"He's still playing with that chip on his shoulder about being drafted with the 199th pick. Like, 'Dude, let it go, bro, let it go,'" Stallworth said, laughing. "'You're a six-time Super Bowl champion.' But he can't. That's who he is.
"He won't talk about it, but he hears the chit-chat [now] about being a 'system quarterback' or, 'Without [Bill] Belichick, Brady wouldn't be as good as a quarterback.' ... As if he didn't need enough to drive him already."
He understands he's a role model to kids
Even before Brady became a father in 2007, he took a keen interest in children and understood the importance of being a role model to them. Bill Belichick would frequently allow players to bring their families into the locker room, and cornerback Tyrone Poole's 8-year-old son, Nakai, asked if he could meet Brady his first year in New England in 2003.
"So I walked him over, and Tom rubbed his head, patted him on the back and said, 'Hey, what's your name? You play football? You love football?"' Poole said.
"It's like a kid's biggest dream. I'm pretty sure the adrenaline was going over. ... The only way I could describe it was whenever they had a flyover after the national anthem, and they fly over the open stadium -- you can feel the jets. It makes your goosebumps stand up on your skin."
Terrell recalls when Brady worked out with his son, David Terrell Jr., when he was 8 in Los Angeles one summer. He's now a junior wide receiver at Howard University studying pre-law.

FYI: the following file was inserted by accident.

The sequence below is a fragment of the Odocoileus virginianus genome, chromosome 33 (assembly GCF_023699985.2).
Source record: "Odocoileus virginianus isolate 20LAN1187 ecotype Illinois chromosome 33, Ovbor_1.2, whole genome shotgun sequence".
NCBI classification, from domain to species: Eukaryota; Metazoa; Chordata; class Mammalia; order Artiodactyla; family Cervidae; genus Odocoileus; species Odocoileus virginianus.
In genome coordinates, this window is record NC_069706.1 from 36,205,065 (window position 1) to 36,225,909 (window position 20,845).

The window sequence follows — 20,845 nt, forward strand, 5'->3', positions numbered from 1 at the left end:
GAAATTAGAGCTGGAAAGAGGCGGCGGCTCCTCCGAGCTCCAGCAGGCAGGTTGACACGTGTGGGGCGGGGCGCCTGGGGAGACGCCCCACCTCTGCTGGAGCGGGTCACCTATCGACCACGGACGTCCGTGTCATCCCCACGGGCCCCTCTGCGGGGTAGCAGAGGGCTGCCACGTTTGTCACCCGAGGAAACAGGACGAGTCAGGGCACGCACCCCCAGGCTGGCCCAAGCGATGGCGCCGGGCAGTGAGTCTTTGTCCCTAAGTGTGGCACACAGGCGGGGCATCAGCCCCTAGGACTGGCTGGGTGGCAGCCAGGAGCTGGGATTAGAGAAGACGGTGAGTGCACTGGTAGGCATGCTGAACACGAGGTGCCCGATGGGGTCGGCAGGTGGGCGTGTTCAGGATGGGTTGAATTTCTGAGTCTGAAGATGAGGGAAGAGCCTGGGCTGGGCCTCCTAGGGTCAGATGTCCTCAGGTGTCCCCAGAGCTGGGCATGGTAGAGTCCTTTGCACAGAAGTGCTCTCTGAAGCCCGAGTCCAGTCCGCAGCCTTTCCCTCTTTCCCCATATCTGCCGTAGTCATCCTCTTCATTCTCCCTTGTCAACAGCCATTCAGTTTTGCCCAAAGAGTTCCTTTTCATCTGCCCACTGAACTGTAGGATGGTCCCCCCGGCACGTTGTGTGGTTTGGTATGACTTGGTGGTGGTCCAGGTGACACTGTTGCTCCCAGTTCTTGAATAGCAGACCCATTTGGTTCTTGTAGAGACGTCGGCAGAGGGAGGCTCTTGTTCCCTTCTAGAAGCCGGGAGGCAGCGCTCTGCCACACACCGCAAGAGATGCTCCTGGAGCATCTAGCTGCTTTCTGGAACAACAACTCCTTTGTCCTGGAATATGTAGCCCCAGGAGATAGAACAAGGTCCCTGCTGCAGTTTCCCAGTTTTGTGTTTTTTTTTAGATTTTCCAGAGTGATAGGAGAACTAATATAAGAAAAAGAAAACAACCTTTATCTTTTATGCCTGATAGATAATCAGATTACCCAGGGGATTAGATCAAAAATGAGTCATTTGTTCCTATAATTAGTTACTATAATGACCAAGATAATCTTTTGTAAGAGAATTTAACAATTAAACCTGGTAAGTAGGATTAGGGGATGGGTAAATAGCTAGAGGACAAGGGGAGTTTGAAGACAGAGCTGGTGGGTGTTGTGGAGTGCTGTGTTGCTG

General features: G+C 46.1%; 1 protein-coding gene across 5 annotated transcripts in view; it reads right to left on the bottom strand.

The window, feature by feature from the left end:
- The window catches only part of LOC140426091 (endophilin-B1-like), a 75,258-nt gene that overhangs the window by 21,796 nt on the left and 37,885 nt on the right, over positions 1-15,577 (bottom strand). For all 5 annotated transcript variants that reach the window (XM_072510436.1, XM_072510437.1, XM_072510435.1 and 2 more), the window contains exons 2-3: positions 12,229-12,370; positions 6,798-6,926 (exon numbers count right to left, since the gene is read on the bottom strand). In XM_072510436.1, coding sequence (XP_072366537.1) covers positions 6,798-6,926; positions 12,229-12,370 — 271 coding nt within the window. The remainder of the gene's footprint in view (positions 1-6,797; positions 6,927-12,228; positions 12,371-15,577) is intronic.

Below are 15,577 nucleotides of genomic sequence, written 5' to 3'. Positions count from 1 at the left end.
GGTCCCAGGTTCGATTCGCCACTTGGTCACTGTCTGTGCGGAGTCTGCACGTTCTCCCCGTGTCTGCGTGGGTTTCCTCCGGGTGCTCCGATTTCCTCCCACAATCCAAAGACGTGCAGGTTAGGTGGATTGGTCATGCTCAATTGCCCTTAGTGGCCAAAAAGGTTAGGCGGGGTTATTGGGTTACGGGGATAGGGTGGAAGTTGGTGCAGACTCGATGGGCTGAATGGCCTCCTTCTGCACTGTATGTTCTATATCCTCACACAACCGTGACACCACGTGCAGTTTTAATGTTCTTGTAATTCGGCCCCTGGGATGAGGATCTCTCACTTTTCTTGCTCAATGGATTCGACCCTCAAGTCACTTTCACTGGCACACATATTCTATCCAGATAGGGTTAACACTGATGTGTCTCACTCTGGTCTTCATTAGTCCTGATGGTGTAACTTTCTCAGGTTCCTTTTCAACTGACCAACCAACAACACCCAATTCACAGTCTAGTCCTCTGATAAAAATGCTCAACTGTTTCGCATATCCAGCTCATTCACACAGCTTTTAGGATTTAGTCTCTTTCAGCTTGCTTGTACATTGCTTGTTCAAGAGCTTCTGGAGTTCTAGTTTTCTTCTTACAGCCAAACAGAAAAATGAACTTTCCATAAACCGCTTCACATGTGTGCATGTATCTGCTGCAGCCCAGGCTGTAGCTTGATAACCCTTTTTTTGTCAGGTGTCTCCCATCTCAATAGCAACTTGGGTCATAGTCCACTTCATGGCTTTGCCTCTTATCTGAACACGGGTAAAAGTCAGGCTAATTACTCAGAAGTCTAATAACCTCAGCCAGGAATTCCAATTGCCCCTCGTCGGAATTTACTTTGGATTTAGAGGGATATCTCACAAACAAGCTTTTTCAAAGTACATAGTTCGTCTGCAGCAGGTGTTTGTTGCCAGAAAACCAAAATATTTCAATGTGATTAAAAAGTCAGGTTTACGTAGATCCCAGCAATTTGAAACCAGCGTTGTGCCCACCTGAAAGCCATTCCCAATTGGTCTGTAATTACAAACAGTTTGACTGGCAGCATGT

"It was special," Terrell said. "That's my brother. It was something that wasn't expected ... but it was expected. I [will] break my back for him as well. ... I could literally call Tom and tell him, 'I'm in Miami,' and he'll be like, 'OK, Dave, I'm here right now.' That's the type of guy he is."
Terrell said Brady never forgets people, and went to bat for him in convincing New England to sign Terrell in 2005.
"We're brothers. Not teammates," Terrell said. "The team in Tampa is gonna fall in love with him -- who he is as a man and as a person."
He's always been eager to explore new ways of training
Poole, who was already a nine-year veteran by the time he joined the Patriots in 2003, said that even then the young QB was eager to learn how to take care of his body, long before he created his TB12 training method with trainer Alex Guerrero.
"He noticed me hanging upside down and also an exercise where I had my arms extended -- straight-arm lat pulldowns," Poole said. "He came over, and just the type of guy he is -- he's always trying to get better ... he asked, 'What does that work on?'
Poole explained the hanging helps decompress the spine, and the straight-arm lat pulldowns strengthen the lats in a similar way to deadlifting, but with less risk of injury, and they improve posture.
"The next thing I know, I see him trying it out," Poole said. "I'm hoping that it kind of helped extend his career."